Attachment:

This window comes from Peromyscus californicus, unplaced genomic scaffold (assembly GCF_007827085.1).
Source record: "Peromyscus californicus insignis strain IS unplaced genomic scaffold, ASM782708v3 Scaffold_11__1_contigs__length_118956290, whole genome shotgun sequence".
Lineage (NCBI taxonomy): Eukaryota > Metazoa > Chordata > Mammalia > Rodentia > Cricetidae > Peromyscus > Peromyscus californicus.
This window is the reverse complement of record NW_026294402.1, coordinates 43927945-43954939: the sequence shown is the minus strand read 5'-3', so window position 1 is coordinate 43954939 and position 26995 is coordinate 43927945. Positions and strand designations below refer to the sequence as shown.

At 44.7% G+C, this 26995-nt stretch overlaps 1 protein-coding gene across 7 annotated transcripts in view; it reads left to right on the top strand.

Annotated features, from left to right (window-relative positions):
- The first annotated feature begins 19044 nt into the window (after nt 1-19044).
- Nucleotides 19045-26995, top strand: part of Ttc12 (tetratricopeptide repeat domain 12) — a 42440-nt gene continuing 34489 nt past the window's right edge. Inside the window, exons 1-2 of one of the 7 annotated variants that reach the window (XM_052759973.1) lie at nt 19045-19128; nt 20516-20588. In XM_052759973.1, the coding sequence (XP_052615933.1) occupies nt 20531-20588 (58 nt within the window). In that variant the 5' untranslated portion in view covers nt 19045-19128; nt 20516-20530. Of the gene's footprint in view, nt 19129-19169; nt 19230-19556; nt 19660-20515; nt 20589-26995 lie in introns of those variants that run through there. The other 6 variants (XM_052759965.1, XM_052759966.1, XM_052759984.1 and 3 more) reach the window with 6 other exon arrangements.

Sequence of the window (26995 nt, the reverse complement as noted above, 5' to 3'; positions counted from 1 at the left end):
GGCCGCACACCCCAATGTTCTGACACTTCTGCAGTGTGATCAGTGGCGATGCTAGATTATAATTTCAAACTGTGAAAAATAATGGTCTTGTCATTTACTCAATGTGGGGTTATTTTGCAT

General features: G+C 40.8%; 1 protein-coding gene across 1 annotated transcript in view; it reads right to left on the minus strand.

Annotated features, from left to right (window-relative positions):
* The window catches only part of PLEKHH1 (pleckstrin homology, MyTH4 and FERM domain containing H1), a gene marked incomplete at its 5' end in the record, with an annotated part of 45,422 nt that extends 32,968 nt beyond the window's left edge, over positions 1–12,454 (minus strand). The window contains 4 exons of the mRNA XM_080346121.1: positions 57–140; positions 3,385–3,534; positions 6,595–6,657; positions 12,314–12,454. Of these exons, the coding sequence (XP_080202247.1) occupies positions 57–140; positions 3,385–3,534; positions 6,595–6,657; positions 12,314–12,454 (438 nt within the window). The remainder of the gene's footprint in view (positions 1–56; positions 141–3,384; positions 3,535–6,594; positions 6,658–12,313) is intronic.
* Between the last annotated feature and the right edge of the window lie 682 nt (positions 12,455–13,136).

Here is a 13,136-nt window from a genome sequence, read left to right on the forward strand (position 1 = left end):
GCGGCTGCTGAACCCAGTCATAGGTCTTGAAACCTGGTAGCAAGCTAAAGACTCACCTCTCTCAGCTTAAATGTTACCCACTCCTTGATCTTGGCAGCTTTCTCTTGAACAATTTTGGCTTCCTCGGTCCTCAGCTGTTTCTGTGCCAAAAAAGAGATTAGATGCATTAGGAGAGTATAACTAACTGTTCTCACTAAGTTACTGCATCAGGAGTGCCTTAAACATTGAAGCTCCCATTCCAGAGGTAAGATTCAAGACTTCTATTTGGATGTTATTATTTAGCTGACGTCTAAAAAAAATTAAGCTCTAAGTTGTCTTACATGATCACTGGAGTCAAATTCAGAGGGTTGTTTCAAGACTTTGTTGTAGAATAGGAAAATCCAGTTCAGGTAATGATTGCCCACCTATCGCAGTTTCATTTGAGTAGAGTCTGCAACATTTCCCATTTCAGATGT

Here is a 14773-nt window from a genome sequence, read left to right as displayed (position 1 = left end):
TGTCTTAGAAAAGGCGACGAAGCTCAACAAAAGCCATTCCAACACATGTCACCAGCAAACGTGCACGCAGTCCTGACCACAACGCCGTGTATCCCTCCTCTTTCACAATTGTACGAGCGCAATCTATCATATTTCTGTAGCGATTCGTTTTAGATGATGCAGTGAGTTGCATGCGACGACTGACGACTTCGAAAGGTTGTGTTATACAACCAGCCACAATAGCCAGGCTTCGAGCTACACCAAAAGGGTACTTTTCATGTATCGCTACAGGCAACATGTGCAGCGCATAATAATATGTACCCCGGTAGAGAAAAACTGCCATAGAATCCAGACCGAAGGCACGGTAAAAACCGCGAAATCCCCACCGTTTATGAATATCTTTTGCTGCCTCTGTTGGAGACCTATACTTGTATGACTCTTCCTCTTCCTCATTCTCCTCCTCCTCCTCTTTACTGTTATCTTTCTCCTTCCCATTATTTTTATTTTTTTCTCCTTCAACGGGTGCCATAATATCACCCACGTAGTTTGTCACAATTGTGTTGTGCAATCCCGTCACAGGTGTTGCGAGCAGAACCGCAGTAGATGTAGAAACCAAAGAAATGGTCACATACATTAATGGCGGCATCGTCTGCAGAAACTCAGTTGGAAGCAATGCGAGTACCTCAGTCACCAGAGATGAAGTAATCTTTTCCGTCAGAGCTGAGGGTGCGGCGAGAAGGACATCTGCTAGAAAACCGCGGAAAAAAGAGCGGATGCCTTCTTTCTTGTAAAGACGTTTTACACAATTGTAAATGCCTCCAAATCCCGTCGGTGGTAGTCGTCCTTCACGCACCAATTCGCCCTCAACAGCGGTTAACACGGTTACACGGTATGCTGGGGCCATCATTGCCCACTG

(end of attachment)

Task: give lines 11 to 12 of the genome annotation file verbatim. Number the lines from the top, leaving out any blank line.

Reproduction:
General features: G+C 40.8%; 1 protein-coding gene across 1 annotated transcript in view; it reads right to left on the minus strand.

Annotated features, from left to right (window-relative positions):